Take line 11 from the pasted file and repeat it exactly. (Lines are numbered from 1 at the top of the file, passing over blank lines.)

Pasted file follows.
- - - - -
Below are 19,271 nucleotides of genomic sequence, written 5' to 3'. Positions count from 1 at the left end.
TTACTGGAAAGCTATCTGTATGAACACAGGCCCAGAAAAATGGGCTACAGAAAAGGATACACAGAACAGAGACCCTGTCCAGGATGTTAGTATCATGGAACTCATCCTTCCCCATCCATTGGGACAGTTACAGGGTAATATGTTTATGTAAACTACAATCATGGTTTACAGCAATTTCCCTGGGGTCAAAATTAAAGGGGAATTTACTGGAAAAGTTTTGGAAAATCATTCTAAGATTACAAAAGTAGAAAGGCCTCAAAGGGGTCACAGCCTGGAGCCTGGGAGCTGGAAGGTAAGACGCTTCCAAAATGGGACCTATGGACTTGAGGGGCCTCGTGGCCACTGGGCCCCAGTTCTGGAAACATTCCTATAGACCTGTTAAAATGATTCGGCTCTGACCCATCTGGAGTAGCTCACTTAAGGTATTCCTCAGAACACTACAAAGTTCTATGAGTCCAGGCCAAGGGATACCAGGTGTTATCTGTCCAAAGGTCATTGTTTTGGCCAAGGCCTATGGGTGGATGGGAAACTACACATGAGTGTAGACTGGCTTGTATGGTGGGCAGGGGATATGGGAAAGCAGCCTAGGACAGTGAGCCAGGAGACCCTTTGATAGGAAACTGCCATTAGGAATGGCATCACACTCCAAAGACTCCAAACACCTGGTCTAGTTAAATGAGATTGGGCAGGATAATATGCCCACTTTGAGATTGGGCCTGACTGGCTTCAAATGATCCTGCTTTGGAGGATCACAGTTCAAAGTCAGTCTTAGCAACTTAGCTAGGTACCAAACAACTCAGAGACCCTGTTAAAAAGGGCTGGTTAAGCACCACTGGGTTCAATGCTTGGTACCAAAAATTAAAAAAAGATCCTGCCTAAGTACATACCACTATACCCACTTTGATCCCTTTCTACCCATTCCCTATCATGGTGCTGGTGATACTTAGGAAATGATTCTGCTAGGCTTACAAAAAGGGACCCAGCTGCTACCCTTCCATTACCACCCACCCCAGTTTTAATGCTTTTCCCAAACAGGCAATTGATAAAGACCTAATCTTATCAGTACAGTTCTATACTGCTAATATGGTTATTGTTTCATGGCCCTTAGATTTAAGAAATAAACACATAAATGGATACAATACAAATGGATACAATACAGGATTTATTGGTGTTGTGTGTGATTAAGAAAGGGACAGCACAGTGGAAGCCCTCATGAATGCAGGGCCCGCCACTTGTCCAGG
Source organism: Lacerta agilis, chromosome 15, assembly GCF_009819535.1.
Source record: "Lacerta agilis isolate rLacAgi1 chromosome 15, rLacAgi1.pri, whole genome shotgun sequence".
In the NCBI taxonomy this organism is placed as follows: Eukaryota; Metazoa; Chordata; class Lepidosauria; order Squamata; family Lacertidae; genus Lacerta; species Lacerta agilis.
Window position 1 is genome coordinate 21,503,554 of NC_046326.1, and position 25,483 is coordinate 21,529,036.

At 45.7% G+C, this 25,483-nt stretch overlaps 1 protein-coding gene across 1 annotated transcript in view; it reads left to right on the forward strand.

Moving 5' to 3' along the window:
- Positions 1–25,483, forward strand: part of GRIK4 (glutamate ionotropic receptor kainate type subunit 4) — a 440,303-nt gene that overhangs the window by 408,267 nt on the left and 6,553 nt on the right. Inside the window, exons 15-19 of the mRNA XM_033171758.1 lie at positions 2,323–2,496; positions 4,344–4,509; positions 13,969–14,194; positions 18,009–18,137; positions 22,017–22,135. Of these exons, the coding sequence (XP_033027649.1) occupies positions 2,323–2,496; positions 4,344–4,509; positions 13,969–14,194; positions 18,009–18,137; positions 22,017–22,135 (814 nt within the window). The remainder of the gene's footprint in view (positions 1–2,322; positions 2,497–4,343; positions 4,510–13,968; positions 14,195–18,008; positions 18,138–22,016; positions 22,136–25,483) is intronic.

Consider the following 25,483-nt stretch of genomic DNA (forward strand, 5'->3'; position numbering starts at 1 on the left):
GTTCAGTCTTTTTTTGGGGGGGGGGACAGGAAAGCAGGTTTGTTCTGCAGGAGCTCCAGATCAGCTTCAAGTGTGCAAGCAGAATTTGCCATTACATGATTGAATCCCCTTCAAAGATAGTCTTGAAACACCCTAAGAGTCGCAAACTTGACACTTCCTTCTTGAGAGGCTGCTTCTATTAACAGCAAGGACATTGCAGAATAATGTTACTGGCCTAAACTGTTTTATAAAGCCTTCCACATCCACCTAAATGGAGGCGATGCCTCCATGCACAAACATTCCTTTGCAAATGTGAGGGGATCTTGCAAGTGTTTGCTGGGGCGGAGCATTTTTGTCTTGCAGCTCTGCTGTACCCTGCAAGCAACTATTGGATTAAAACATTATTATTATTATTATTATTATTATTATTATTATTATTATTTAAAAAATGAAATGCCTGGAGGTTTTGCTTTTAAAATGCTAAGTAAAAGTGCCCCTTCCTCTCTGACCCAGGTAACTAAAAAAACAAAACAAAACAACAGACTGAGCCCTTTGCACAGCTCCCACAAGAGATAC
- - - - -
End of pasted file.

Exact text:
GTTCAGTCTTTTTTTGGGGGGGGGGACAGGAAAGCAGGTTTGTTCTGCAGGAGCTCCAGATCAGCTTCAAGTGTGCAAGCAGAATTTGCCATTACATGATTGAATCCCCTTCAAAGATAGTCTTGAAACACCCTAAGAGTCGCAAACTTGACACTTCCTTCTTGAGAGGCTGCTTCTATTAACAGCAAGGACATTGCAGAATAATGTTACTGGCCTAAACTGTTTTATAAAGCCTTCCACATCCACCTAAATGGAGGCGATGCCTCCATGCACAAACATTCCTTTGCAAATGTGAGGGGATCTTGCAAGTGTTTGCTGGGGCGGAGCATTTTTGTCTTGCAGCTCTGCTGTACCCTGCAAGCAACTATTGGATTAAAACATTATTATTATTATTATTATTATTATTATTATTATTATTATTTAAAAAATGAAATGCCTGGAGGTTTTGCTTTTAAAATGCTAAGTAAAAGTGCCCCTTCCTCTCTGACCCAGGTAACTAAAAAAACAAAACAAAACAACAGACTGAGCCCTTTGCACAGCTCCCACAAGAGATAC